All Is Lost however is a film I have seen and I can tell you uncategorically that is it a travesty that it has not only been left off the nominations sheet for Best Picture but also Writing, Director and Actor! Written and directed by J.C. Chandor (Margin Call), All is Lost stars Robert Redford (known only as ‘Our Man’) in what is essentially a one man show about what happens when ‘Our Man’s’ boat is badly damaged by an adrift container in the middle of the ocean, forcing the resourceful Redford to battle the elements and face his own mortality. At 106 minutes long this isn’t exactly a short film for what is essentially one man on a boat, but the entire film is so tense and all consuming that I didn’t want it to end, just wanting to continue battling through the journey with Our Man. I found it such an immersive film that afterwards I felt emotionally exhausted and I couldn’t stop thinking about it for days afterwards, for me one of the signs of a great film. As someone who has tried to write a script before I also fully acknowledge often how much harder it is to convey narrative, emotion, characterisation etc without the use of language and seeing as there are about 5 lines in the whole film I would say this was done to perfection. Robert Redford is stunning as the main (only) character, subtly conveying his emotion, frustration and character through an expertly nuanced performance. The fact he was left off the Best Actor list, to which he has responded by saying he doesn’t care, good lad, is perhaps the biggest kick in the proverbial balls.

I would argue that Gravity, which is up for Best Picture, Best Actress and Best Director and deservedly so, is not that dissimilar in many respects to All Is Lost. It is ultimately about one persons struggle to survive in an alien environment, the main difference being that Sandra Bullocks (brilliant) struggle is against that of the unknown vastness of space, whereas Redford’s is that of the unknown vastness of the ocean. The only difference I can see between the two then is that it is the scale and technology of Alfonso Cuaron’s Gravity that puts it, in the eyes of the academy, in higher esteem than that of All is Lost. I personally thought both films were excellent and feel that they should both have been considered for a multitude of awards and in as much as they are similar thematically they are indeed very different and original in many respects as well.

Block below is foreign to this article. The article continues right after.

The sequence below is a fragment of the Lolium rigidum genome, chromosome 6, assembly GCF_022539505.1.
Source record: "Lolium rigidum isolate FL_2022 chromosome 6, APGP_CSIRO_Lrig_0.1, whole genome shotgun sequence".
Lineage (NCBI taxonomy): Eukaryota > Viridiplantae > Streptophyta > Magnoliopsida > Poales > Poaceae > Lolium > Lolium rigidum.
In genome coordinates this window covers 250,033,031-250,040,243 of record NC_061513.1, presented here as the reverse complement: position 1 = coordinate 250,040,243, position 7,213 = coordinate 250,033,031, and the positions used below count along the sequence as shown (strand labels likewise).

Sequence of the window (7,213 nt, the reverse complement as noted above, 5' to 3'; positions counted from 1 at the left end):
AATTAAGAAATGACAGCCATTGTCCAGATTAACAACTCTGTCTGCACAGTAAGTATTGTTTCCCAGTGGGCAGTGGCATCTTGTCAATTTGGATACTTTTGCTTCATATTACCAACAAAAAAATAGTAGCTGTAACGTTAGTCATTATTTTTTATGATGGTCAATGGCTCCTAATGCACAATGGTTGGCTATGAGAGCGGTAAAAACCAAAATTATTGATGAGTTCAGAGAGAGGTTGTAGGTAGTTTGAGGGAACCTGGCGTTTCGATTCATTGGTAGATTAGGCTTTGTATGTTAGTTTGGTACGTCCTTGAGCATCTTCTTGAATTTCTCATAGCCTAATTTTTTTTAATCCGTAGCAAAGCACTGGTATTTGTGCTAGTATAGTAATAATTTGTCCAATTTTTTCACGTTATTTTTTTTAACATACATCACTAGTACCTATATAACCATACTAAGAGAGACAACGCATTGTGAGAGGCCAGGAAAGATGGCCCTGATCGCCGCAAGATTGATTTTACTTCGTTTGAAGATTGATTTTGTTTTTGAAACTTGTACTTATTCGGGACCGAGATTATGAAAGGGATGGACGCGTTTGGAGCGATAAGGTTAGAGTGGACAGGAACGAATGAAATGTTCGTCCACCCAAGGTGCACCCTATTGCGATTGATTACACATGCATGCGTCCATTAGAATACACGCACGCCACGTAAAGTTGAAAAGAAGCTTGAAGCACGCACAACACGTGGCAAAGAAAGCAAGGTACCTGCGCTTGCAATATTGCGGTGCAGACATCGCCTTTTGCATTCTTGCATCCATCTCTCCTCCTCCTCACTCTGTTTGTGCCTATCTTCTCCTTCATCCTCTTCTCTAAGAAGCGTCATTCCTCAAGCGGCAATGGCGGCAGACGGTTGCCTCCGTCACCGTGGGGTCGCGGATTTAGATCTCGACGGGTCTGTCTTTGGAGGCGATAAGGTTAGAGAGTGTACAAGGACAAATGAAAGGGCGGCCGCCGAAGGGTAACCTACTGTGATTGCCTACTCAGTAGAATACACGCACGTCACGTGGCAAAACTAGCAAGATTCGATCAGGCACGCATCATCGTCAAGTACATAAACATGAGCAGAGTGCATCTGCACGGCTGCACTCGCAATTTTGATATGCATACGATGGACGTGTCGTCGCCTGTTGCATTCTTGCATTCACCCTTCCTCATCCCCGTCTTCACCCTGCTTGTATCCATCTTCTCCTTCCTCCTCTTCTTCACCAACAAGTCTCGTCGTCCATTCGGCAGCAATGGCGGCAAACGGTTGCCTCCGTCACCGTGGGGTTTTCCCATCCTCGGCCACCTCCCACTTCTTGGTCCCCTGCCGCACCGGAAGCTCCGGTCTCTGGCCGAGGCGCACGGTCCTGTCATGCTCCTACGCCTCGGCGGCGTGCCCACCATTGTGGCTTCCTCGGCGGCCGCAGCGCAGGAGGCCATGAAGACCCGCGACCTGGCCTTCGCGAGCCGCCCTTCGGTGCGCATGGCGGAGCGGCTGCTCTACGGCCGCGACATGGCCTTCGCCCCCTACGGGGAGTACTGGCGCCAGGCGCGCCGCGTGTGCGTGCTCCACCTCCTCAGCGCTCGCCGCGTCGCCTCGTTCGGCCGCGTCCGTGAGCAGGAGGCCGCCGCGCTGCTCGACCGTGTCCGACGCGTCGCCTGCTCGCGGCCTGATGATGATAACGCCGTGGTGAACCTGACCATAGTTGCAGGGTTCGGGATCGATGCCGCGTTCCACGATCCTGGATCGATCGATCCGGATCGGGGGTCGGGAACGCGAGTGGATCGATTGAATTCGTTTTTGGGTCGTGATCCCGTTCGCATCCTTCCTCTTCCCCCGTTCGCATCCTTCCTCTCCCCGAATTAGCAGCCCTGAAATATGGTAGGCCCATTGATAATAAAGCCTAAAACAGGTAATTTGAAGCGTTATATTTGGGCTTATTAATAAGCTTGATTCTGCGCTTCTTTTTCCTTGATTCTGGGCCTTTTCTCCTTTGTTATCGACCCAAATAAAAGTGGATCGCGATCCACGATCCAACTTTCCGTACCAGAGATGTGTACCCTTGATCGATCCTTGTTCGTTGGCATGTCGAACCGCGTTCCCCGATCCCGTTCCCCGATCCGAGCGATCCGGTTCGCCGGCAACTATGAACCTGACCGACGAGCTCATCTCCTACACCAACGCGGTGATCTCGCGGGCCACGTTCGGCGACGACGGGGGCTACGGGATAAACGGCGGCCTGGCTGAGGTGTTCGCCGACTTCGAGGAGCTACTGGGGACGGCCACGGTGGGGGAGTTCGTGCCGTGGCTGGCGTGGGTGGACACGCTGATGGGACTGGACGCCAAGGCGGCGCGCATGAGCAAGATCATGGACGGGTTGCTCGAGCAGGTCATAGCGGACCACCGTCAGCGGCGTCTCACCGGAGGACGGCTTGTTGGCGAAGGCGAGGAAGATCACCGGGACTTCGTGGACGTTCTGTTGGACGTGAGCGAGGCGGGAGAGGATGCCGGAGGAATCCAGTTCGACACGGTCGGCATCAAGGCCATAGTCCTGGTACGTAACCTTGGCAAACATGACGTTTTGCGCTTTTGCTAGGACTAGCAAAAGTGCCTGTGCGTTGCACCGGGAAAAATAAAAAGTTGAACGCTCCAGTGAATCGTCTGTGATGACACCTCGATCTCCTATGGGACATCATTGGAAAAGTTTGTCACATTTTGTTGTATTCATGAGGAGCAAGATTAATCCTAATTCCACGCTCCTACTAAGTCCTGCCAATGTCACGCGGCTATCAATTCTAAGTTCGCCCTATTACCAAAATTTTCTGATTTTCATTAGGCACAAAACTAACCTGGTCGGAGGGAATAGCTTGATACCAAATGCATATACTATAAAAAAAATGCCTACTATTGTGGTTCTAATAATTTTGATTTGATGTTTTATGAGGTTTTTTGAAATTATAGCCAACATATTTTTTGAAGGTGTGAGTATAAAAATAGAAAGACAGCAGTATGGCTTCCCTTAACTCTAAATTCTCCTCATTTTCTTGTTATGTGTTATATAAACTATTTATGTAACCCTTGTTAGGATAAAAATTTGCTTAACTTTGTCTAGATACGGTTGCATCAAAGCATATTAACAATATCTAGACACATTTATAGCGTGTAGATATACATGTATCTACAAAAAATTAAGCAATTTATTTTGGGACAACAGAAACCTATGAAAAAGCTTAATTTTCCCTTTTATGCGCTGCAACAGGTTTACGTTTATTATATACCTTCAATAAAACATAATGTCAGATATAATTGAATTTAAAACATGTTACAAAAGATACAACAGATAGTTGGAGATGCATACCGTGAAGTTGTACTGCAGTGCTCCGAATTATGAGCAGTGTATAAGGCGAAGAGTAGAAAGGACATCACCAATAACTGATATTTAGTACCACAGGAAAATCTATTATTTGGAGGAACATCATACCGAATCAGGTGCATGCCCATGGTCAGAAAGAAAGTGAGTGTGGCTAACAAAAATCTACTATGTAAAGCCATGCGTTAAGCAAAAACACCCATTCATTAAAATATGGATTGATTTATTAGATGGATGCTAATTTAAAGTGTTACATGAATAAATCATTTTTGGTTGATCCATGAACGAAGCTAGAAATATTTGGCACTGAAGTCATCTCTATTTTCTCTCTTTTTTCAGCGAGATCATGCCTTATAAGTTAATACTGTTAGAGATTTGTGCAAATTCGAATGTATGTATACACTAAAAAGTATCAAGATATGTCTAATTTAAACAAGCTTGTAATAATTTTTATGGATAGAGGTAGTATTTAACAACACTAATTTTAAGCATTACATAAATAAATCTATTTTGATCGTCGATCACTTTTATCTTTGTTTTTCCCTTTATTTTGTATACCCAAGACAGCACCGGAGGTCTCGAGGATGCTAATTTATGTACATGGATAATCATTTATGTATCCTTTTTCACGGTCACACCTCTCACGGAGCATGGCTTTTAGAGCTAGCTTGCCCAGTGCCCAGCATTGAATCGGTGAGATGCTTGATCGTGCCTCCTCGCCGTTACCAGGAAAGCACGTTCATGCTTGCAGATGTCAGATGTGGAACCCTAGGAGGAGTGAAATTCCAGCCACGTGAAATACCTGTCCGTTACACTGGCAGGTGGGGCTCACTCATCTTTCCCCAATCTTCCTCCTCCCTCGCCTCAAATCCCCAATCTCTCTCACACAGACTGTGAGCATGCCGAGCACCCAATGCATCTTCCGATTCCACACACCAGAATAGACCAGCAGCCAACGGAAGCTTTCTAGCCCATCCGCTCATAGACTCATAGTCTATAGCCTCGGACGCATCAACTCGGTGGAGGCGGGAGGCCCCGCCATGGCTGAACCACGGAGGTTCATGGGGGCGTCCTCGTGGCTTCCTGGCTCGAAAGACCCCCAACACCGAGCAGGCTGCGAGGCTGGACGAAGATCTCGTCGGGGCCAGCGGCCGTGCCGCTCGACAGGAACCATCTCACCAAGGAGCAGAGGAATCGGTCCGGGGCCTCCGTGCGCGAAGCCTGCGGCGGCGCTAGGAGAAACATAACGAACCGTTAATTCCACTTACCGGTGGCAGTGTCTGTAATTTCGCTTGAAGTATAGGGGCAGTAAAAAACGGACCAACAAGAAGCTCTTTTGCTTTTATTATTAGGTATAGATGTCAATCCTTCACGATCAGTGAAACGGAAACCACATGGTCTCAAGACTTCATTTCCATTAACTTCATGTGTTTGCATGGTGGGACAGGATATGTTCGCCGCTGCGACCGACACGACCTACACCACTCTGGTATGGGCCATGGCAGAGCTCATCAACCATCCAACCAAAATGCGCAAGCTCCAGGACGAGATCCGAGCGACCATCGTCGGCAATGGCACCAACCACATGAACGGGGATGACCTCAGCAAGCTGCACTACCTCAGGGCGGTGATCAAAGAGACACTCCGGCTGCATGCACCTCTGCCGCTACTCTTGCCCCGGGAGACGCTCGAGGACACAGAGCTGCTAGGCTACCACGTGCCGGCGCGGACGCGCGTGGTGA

It is therefore sad to say that every year when award season rolls round that although I am always excited at the myriad of great films that are released to vie for contention on The Oscars hotlist, there is always a certain amount of apprehension to see which films, directors or whoever it may be will be left out in the cold that year. Films of course do not need to have some kind stamp of approval only a nomination or award can garner to make them great and often the greats do not. However I can’t help feeling that it must feel pretty shit to know you have made something special that will not be considered for reasons that aren’t truly represented because they are hidden behind a facade of honesty and deservedness. When really what actually lies behind takes very little consideration about artistic brilliance. I will leave you with this The Best Picture category of The Oscars has spaces for 10 films and this year they only chose 9, so they didn’t even fill all the spots they could have done and still films are being left off, as I said earlier the almighty logic of The Academy is beyond my comprehension.

Anyway rant over, let us know what you think, what film deserves to take best film this year? What other films do you think were left out and deserved to be considered?

2 thoughts on “The Oscars, only the best may apply